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The Daily Utah Chronicle

The University of Utah's Independent Student Voice

The Daily Utah Chronicle

The University of Utah's Independent Student Voice

The Daily Utah Chronicle

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The Drop: Chronicle’s guide for the music store

Shipwreck A.D.AbyssDeathwish RecordsFour out of five stars

Shipwreck A.D. has crafted a hardcore record of Odyssean proportions. Gloomy, metal-influenced hardcore in the vein of Cleveland legends Integrity and Ringworm underscores a journey from stormy seas to deserted islands to erupting volcanoes to triumphant mountain peaks. While epics of this nature have defined the power metal genre and given rise to a wealth of fantasy-obssessed, metal nerddom, Shipwreck A.D. manages to tell its tale without the schmaltz of dragons, wizards or fated romances — simply the bare bones despair of the human condition. Frontman J.D. growls, “What’s the point? All I’ll still find is nothing. Please say this journey has all been for something,” as final track “Zenith” segues from hardcore stomp to psychedelic moans, and it becomes clear that the journey leads to one clear destination: the future sound of the static hardcore genre.

OneRepublicDreaming Out LoudInterscope RecordsOne out of five stars

If you’re into lyrics so universal they could apply to high-school heartbreaks and al-Qaida suicide bombings alike, the sort of traditional pop songwriting that yields 10 of 12 songs on an album between 3:30 and 4:30 minutes in length running the requisite verse-chorus-verse-chorus-bridge-chorus course, those mind numbing singles they send over the stereo system to drown out cavity drills in dentist offices, soundtracks to shows such as “The Hills” and “One Life to Live,” overproduced symphony backing and s*** like Maroon 5, you’re gonna love OneRepublic.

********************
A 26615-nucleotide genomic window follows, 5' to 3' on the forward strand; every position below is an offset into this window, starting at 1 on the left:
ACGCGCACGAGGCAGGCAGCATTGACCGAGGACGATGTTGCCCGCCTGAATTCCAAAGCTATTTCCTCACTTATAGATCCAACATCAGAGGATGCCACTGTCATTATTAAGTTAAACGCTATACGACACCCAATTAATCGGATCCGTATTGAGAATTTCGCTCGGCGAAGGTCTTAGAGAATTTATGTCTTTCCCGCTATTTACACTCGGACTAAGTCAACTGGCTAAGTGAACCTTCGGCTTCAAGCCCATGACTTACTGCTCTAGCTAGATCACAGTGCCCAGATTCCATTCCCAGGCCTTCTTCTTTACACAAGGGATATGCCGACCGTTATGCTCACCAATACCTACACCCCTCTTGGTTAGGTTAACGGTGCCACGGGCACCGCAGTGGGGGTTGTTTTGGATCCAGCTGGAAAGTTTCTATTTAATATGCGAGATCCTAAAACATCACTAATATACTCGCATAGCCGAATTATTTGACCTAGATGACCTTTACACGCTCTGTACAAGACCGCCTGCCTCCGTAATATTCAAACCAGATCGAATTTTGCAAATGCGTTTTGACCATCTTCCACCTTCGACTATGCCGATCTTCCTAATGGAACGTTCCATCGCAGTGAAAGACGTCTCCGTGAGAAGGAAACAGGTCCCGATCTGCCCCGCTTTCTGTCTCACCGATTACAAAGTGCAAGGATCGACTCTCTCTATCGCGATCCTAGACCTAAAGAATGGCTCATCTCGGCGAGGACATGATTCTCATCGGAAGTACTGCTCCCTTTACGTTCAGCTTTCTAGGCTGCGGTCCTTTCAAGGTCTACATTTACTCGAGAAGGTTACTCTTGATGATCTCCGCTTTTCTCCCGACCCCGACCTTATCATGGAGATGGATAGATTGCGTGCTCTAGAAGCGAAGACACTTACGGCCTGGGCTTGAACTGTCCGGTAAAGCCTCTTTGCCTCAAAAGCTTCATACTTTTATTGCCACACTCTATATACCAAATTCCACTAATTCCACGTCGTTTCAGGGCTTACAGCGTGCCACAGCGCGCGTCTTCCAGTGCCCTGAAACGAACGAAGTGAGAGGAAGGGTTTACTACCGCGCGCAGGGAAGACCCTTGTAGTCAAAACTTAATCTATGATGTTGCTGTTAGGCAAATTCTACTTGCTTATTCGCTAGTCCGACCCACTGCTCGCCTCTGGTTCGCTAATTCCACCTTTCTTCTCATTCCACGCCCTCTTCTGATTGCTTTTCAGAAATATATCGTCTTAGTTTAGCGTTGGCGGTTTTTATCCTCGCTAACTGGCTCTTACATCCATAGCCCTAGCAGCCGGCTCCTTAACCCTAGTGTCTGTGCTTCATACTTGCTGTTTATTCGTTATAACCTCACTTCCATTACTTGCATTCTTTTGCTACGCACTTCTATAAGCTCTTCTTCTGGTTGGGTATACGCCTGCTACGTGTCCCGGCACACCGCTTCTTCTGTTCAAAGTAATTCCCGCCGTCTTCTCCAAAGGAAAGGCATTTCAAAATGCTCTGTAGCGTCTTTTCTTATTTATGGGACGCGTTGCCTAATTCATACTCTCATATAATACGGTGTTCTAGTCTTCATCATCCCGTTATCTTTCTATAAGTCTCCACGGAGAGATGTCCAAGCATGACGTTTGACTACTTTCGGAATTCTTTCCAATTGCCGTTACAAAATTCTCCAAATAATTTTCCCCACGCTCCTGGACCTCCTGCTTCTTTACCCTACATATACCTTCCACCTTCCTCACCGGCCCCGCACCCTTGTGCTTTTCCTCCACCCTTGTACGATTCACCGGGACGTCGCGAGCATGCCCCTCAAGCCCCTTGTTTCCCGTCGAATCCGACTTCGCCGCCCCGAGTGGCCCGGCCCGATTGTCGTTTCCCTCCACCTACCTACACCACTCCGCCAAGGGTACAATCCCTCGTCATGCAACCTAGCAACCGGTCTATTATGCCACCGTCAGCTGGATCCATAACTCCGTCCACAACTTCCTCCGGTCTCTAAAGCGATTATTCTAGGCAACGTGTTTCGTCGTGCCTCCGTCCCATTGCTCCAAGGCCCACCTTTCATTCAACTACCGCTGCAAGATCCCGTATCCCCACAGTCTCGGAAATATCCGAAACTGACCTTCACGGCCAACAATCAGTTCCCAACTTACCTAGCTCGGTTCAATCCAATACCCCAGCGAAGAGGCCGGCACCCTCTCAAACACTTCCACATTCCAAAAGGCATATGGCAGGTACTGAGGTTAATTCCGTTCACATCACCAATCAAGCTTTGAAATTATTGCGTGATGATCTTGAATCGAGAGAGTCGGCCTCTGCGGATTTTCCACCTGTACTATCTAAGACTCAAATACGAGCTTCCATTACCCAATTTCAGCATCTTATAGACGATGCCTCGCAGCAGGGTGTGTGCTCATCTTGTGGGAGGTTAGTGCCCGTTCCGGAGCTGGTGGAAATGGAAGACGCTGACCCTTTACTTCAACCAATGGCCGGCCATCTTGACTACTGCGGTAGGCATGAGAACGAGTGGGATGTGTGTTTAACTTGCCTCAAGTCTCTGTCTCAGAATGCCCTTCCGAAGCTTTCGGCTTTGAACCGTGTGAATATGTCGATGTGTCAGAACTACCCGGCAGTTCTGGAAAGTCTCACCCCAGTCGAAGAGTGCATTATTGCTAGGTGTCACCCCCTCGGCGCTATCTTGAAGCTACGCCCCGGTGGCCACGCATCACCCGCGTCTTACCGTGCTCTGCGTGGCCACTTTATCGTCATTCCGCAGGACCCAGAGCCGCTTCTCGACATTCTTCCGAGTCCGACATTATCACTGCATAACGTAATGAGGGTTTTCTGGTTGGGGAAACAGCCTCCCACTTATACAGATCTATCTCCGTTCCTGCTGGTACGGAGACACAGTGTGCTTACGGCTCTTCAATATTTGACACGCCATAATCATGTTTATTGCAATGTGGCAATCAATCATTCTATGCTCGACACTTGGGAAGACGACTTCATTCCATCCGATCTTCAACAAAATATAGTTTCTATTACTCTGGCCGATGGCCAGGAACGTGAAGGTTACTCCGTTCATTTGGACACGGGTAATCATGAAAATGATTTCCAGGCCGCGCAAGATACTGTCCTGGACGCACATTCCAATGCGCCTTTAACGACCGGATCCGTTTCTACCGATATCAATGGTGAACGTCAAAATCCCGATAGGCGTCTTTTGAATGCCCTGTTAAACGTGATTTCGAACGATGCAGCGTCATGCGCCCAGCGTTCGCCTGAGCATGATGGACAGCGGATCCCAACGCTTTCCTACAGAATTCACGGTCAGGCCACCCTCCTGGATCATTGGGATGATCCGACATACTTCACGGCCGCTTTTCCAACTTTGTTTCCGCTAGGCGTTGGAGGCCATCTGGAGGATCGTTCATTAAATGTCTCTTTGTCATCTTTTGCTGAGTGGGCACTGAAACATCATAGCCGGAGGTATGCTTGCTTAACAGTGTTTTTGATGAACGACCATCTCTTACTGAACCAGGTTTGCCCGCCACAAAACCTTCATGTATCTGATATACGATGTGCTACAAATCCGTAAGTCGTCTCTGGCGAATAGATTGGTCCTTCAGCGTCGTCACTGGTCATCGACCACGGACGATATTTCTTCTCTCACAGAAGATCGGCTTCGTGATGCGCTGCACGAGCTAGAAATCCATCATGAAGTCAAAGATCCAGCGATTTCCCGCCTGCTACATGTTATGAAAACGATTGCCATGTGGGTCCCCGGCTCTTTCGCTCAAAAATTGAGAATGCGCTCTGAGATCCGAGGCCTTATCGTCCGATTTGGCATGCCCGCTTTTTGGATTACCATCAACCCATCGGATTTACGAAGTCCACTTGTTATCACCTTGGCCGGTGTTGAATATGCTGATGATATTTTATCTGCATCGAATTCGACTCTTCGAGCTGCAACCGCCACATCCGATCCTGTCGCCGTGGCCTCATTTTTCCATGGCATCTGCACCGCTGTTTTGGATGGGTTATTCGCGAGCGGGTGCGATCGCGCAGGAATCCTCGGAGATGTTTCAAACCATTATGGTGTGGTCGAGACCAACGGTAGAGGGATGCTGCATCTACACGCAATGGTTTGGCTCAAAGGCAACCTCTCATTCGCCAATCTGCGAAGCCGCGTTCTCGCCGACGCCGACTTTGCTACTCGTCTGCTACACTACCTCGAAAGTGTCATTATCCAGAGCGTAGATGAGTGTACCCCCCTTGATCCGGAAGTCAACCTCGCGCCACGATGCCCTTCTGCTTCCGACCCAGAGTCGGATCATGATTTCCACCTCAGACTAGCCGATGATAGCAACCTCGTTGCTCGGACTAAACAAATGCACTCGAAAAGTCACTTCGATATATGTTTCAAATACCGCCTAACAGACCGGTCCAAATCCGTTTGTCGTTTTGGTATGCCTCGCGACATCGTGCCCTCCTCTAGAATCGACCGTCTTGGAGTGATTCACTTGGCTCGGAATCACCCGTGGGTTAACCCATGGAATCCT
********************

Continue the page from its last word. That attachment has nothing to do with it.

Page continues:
If you’re in search of artistic integrity, you won’t find it on Dreaming Out Loud.

Will HogeDraw the CurtainsRykodiscThree out of five stars

Draw the Curtains rings with a traditional blend of Nashville rock ‘n’ roll and Motown soul, but unlike the mass of scruffy, southern boys attempting to do the same thing right now, Will Hoge actually sounds like he means it. While studying to become a high school history teacher, Hoge picked up a guitar. Numerous independent tours, live albums and a couple of major record deals to boot, Hoge has made a name for himself as the kind of artist who creates art for art’s sake and not for the royalties expected. “I’m Sorry Now” stands out as an especially honest folk ballad in league with a polished Dylan or Young while rockers like “Sex, Lies and Money” and “These Were the Days” come close to doing justice to Tom Petty’s rock-ballad legacy.

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